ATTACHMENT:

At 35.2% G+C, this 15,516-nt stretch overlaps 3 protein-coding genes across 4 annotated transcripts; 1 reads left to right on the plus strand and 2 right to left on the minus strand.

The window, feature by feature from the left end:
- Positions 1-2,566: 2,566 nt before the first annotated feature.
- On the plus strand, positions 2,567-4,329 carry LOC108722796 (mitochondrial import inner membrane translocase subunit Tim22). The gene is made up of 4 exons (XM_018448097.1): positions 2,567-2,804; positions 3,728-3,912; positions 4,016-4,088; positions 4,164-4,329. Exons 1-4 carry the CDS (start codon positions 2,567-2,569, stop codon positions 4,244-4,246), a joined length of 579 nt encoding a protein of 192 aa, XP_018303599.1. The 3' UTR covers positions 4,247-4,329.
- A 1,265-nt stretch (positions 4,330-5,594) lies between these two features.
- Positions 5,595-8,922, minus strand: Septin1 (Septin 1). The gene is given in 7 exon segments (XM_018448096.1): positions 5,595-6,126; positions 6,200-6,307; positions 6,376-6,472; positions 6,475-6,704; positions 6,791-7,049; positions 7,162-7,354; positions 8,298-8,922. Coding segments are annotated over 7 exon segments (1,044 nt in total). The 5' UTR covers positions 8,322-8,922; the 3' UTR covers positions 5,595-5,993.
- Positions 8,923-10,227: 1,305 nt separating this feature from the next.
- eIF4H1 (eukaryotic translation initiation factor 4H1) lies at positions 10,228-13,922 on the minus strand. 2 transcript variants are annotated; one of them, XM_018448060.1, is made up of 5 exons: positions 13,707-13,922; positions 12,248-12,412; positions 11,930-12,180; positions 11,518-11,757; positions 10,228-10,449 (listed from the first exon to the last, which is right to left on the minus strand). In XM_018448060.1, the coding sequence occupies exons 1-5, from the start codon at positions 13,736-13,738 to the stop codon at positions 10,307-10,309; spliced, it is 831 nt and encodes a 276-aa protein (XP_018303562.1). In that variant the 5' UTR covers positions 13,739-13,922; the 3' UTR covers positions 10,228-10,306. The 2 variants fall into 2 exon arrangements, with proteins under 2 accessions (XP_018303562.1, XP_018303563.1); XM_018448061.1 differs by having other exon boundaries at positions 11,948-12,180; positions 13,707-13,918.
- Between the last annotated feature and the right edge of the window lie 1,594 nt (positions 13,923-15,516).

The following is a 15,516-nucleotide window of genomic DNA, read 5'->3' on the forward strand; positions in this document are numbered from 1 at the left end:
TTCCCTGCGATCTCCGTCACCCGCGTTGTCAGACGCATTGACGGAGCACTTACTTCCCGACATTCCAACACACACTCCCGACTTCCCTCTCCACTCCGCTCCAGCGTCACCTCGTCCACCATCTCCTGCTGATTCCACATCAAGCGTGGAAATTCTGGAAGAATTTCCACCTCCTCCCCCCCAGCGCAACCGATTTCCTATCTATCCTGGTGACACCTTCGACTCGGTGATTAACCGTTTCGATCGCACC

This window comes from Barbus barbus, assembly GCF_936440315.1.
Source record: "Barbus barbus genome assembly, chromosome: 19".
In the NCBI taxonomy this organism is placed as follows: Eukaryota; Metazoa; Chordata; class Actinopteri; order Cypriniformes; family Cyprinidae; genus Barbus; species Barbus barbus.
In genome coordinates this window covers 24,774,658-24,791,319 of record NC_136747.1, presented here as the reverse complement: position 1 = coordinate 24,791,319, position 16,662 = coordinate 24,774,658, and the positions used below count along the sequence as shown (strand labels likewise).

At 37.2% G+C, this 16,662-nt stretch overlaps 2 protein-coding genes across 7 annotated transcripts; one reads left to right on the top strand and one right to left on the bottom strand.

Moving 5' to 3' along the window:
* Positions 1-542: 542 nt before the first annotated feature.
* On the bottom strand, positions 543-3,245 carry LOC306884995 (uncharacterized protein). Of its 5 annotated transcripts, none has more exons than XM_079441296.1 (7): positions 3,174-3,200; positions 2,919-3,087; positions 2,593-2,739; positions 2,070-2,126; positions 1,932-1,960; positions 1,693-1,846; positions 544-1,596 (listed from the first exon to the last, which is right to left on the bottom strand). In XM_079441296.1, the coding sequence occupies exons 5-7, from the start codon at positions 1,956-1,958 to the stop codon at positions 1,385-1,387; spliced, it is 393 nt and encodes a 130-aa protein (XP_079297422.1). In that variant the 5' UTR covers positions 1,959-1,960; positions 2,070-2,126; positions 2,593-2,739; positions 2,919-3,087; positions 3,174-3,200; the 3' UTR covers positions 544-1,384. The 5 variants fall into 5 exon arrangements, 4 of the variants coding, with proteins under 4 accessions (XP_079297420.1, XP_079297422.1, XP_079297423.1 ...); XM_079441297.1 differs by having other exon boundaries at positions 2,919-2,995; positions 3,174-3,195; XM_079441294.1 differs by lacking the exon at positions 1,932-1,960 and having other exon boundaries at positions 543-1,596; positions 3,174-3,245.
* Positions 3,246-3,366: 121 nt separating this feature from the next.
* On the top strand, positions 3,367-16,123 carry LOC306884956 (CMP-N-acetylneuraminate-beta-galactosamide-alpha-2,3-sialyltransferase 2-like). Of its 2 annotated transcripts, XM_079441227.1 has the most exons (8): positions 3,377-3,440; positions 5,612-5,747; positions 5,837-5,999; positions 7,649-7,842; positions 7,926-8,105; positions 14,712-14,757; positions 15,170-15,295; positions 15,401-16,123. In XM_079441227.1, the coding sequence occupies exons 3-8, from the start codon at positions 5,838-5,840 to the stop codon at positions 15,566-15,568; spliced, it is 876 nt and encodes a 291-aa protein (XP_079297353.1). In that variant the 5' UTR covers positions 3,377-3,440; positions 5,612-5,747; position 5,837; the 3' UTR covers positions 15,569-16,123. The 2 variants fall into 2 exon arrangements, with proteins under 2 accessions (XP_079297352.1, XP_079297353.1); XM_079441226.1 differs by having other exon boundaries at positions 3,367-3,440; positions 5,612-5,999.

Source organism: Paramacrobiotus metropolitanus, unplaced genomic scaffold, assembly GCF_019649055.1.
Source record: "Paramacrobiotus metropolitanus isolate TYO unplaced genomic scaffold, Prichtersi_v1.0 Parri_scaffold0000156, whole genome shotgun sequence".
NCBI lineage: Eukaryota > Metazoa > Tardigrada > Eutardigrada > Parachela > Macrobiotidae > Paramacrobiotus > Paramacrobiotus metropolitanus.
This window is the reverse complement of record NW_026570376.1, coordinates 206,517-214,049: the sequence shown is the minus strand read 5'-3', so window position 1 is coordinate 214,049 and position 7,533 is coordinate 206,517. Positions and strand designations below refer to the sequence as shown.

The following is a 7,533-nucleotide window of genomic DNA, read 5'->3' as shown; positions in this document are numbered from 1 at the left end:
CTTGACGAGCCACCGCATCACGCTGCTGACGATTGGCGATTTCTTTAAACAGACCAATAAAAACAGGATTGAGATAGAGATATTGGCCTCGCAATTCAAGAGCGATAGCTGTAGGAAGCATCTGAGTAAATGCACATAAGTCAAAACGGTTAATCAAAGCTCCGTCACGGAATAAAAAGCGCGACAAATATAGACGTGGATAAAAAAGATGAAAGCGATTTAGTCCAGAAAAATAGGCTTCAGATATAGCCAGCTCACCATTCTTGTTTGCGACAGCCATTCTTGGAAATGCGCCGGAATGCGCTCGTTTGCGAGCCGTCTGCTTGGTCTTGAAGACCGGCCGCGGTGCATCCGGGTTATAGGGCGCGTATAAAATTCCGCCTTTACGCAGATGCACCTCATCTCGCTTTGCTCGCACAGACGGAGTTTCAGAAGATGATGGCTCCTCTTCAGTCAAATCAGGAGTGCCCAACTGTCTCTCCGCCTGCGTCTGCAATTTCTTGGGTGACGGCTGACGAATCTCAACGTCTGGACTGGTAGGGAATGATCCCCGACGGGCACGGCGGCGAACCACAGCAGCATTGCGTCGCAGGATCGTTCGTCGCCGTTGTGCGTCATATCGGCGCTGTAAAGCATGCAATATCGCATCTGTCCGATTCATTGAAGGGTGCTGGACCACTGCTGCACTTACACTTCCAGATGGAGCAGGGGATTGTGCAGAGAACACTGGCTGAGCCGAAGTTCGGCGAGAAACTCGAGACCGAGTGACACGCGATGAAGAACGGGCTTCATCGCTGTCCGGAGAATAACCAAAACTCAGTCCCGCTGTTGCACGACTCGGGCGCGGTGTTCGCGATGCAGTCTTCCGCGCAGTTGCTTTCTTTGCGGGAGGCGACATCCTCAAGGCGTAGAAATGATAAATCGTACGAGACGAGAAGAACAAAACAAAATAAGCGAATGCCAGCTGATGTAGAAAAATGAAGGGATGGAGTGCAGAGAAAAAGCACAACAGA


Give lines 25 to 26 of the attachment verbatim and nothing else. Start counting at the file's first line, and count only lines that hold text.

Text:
This window is the reverse complement of record NW_026570376.1, coordinates 206,517-214,049: the sequence shown is the minus strand read 5'-3', so window position 1 is coordinate 214,049 and position 7,533 is coordinate 206,517. Positions and strand designations below refer to the sequence as shown.

The following is a 7,533-nucleotide window of genomic DNA, read 5'->3' as shown; positions in this document are numbered from 1 at the left end: